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Minimally invasive surgery and cancer: controversies part 1

Authors
  • Goldfarb, Melanie1
  • Brower, Steven2
  • Schwaitzberg, S. D.3
  • 1 Beth Israel Deaconess Medical Center, Boston, MA, USA , Boston (United States)
  • 2 Memorial Health University Medical Center, Savanna, GA, USA , Savanna (United States)
  • 3 Cambridge Health Alliance, Department of Surgery, Cambridge, MA, USA , Cambridge (United States)
Type
Published Article
Journal
Surgical Endoscopy
Publisher
Springer-Verlag
Publication Date
Jul 02, 2009
Volume
24
Issue
2
Pages
304–334
Identifiers
DOI: 10.1007/s00464-009-0583-3
Source
Springer Nature
Keywords
License
Green

Abstract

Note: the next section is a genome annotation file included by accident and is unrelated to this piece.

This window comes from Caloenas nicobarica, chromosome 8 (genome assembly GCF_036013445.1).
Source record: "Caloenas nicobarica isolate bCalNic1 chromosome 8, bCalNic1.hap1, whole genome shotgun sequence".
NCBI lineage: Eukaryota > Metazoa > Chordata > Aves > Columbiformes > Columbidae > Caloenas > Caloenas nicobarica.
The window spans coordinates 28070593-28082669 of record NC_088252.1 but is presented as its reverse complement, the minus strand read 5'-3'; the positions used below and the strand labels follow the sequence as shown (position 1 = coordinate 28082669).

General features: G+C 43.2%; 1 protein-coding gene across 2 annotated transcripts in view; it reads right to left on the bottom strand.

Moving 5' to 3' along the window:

Perhaps there is no more important issue in the care of surgical patients than the appropriate use of minimally invasive surgery (MIS) for patients with cancer. Important advances in surgical technique have an impact on early perioperative morbidity, length of hospital stay, pain management, and quality of life issues, as clearly proved with MIS. However, for oncology patients, historically, the most important clinical questions have been answered in the context of prospective randomized trials. Important considerations for MIS and cancer have been addressed, such as what are the important immunologic consequences of MIS versus open surgery and what is the role of laparoscopy in the staging of gastrointestinal cancers? This review article discusses many of the key controversies in the minimally invasive treatment of cancer using the pro–con debate format.

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